Wondering why my fudge is like caramel when making fudge, it's all about getting the correct temperature to get the right texture. If the temperature is too low, the fudge will be too soft and sticky, and if it’s too high, it will turn into a hard, crumbly mess. The ideal temperature to cook fudge is between 232-234degF (111-112degC).
It’s not the most difficult recipe to prepare; however, now and then, it’s possible to encounter certain difficulties.
One of the problems we hear about is that fudge turned out to look less like caramel and more similar to the confection we are familiar with and enjoy.
In this article, we’ll go over making fudge and how to keep it from going goopy or turning into caramel.
How To Make Fudge Correctly
Making fudge is quite simple. However, like many other sweets, its success depends heavily on accurate and precise temperatures.
When creating candy, the objective is to melt sugar crystals and regulate how they recrystallize.
This is achieved by regulating how much moisture is taken out of the sugar mixture as it is cooked. The lower the amount of moisture that is present more sugar concentration as Ricardo Cuisine explains in their Successful Fudge guide.
The sugar content can be measured by analyzing temperatures that can be measured with accurate thermometers. The different sugar levels (meaning the various moisture levels) make various kinds of candy.
Process of Making Fudge
For fudge, it is important to get to the point of softball, 234-240degF (112-116degC). Therefore, when making fudge sugar, the sugar should be cooked until the temperature of 232-234degF (111-112degC).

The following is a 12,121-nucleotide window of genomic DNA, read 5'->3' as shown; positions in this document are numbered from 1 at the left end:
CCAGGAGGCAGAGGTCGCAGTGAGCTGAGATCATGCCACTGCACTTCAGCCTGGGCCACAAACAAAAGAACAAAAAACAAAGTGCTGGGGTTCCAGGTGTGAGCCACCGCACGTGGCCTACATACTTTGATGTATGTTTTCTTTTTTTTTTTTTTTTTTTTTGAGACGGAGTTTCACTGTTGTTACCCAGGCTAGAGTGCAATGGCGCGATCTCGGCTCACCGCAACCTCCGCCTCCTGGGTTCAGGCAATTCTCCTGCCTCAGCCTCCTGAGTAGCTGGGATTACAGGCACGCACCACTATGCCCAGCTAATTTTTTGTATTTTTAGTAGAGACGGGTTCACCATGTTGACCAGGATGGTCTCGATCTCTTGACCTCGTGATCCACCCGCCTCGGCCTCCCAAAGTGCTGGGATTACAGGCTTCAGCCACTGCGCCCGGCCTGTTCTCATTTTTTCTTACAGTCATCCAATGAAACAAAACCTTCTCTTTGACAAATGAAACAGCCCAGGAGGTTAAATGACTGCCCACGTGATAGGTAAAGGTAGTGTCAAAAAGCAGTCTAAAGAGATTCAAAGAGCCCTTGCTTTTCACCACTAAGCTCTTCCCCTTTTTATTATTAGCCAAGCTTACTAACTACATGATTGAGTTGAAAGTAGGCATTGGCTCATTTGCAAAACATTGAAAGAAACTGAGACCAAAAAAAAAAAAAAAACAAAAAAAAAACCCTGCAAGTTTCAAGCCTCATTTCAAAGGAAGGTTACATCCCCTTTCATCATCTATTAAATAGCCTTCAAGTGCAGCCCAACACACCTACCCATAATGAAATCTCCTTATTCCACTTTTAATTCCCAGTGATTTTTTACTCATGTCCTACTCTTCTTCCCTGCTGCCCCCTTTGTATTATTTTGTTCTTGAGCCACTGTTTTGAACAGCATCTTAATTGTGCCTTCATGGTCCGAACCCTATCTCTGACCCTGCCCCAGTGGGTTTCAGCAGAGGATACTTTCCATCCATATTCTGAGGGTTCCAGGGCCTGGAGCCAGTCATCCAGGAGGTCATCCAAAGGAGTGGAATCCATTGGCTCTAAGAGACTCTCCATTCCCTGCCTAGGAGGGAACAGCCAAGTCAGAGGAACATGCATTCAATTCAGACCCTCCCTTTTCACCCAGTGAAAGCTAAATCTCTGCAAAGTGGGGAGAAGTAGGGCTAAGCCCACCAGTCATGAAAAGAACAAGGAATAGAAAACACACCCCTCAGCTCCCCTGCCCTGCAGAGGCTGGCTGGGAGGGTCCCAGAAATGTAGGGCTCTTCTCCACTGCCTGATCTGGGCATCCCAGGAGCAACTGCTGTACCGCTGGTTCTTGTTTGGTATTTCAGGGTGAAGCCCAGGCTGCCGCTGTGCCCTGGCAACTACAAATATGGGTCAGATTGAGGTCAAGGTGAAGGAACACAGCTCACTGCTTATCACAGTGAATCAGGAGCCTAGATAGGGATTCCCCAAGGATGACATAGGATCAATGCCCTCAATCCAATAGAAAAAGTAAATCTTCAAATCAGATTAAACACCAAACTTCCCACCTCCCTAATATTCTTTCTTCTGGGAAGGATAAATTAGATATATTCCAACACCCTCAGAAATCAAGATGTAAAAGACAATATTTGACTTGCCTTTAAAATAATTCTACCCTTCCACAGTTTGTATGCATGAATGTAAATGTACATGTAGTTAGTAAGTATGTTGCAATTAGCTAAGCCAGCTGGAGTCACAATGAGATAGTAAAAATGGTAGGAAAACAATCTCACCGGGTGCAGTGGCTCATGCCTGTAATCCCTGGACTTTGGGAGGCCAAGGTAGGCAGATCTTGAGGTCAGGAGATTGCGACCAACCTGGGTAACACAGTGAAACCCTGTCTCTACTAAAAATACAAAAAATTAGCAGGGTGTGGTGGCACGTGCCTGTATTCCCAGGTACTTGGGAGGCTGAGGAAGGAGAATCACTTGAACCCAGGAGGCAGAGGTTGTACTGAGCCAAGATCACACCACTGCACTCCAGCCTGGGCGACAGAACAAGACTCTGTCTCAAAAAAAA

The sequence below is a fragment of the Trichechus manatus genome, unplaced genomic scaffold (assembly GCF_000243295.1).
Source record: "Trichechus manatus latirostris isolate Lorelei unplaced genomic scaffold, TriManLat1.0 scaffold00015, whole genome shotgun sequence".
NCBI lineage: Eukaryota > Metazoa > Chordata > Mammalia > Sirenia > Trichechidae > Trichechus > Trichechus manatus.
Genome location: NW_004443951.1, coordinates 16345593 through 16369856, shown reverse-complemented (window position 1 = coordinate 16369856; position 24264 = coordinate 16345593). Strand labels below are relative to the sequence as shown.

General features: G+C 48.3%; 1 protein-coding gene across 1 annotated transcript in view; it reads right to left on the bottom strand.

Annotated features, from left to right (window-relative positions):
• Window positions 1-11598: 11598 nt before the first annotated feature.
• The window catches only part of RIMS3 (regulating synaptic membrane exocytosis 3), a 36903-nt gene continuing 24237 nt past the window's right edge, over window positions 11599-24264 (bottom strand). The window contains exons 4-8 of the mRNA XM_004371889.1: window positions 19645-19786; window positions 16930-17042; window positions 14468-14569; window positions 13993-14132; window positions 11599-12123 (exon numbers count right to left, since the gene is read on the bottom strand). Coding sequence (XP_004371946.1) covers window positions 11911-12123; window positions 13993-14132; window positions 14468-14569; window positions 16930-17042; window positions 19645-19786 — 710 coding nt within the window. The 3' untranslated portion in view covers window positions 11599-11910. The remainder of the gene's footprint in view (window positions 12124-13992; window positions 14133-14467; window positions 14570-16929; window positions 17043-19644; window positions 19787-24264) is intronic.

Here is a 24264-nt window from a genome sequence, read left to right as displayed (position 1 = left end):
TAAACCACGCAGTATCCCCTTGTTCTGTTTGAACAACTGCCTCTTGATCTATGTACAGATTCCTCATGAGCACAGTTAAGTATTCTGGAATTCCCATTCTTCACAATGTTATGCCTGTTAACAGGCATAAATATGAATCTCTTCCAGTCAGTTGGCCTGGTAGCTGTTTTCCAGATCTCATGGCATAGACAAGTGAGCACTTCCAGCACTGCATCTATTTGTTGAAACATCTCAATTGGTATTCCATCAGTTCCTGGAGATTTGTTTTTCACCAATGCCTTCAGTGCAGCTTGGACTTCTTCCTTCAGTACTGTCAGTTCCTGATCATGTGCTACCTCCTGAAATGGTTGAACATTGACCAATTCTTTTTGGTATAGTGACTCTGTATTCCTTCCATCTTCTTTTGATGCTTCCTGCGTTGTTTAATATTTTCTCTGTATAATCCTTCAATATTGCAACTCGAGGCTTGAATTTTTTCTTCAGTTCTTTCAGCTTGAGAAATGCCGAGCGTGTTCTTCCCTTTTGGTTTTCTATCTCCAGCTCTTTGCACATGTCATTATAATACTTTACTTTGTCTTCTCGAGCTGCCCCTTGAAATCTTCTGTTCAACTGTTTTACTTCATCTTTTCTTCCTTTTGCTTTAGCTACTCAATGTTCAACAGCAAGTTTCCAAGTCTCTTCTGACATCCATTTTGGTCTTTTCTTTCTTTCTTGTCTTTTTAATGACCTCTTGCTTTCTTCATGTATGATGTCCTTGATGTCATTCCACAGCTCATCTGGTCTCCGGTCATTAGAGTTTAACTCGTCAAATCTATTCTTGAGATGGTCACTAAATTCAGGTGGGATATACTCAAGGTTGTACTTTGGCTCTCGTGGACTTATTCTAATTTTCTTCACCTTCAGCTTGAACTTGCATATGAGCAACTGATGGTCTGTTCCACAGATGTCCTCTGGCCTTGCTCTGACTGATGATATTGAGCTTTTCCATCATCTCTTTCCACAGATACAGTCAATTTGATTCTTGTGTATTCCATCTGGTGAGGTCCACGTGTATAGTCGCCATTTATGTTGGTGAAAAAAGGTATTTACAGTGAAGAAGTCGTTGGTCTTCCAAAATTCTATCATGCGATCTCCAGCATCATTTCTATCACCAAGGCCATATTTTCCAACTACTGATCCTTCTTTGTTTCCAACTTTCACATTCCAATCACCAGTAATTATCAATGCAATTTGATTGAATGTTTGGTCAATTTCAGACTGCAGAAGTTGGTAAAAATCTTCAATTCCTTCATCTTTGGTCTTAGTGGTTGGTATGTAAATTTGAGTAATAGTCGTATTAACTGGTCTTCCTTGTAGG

After the mixture has heated to the right temperature, it’s removed from the oven and placed aside for cooling. The crystals begin to grow.
When it’s cooled down to around 110 to 113 degrees Fahrenheit (43-45degC), the fudge is stirred or beaten constantly until it becomes thicker and lighter in the shade.
The fudge is then poured onto an oven-proof tray and left to cool completely at room temperature before being put in the refrigerator to ensure it is set.
Why Is My Fudge Chewy & Gooey?
When something goes wrong when you make fudge, it’s likely to affect the temperature. We’ve already mentioned that the ideal temperature at which fudge mix should be cooked is 232-234degF (111-112degC). The exact temperature is 232-234degF (111-112degC).
Chewy fudge results from the excessive moisture present in the mixture, which means the fudge was not cooked to the right temperature and could not be cooked enough to release the moisture.
Most times, the fudge is gooey or chewy. However, sometimes, the dessert will not make any difference!
However, take care not to overcook fudge because it will take away the moisture and leave you with hard, chewy candy.
Apart from the incorrect temperature, chewy fudge could result from inadequate beating. When it has cooled to 110 to 113 degrees F (43-45degC), you need to beat the batter mix until it is creamy and smooth.
The process could take between 20 and 30 minutes. Don’t keep going until it’s not shiny.
How Do You Stop From Making Chewy Fudge?